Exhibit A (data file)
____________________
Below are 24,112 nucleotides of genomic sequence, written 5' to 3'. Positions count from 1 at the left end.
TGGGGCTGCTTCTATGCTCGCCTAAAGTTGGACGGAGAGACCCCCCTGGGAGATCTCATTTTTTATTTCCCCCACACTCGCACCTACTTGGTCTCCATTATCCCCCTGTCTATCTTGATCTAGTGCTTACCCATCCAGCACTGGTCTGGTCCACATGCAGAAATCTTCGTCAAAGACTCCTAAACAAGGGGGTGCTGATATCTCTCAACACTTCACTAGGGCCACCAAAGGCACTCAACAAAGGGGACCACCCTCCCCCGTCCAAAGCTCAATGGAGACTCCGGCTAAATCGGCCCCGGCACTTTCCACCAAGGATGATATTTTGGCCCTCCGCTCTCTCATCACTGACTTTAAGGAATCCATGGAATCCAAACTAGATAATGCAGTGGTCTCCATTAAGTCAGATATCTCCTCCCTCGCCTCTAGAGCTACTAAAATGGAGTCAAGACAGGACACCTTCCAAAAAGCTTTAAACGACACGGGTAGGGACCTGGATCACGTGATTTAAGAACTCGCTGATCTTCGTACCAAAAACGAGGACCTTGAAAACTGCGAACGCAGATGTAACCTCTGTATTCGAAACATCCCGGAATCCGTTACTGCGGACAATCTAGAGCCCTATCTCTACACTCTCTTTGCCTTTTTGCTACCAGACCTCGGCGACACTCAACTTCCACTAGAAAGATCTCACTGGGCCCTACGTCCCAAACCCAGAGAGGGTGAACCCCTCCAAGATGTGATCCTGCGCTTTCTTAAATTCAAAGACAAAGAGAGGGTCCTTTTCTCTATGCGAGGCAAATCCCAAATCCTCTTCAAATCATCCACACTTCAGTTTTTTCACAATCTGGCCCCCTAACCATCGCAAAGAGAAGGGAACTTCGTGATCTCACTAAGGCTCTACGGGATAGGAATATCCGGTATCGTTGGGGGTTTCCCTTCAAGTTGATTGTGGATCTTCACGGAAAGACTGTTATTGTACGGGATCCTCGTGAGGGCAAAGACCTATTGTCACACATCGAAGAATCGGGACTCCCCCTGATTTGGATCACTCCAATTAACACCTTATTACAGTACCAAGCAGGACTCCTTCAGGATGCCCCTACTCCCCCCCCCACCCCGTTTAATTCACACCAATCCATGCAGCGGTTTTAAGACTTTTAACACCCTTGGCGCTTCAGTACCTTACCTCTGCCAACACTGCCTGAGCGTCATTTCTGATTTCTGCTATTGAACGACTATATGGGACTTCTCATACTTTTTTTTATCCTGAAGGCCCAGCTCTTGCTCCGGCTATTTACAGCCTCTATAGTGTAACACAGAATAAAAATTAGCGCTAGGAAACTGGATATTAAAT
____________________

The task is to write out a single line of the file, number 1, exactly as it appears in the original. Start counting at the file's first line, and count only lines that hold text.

Below are 24,112 nucleotides of genomic sequence, written 5' to 3'. Positions count from 1 at the left end.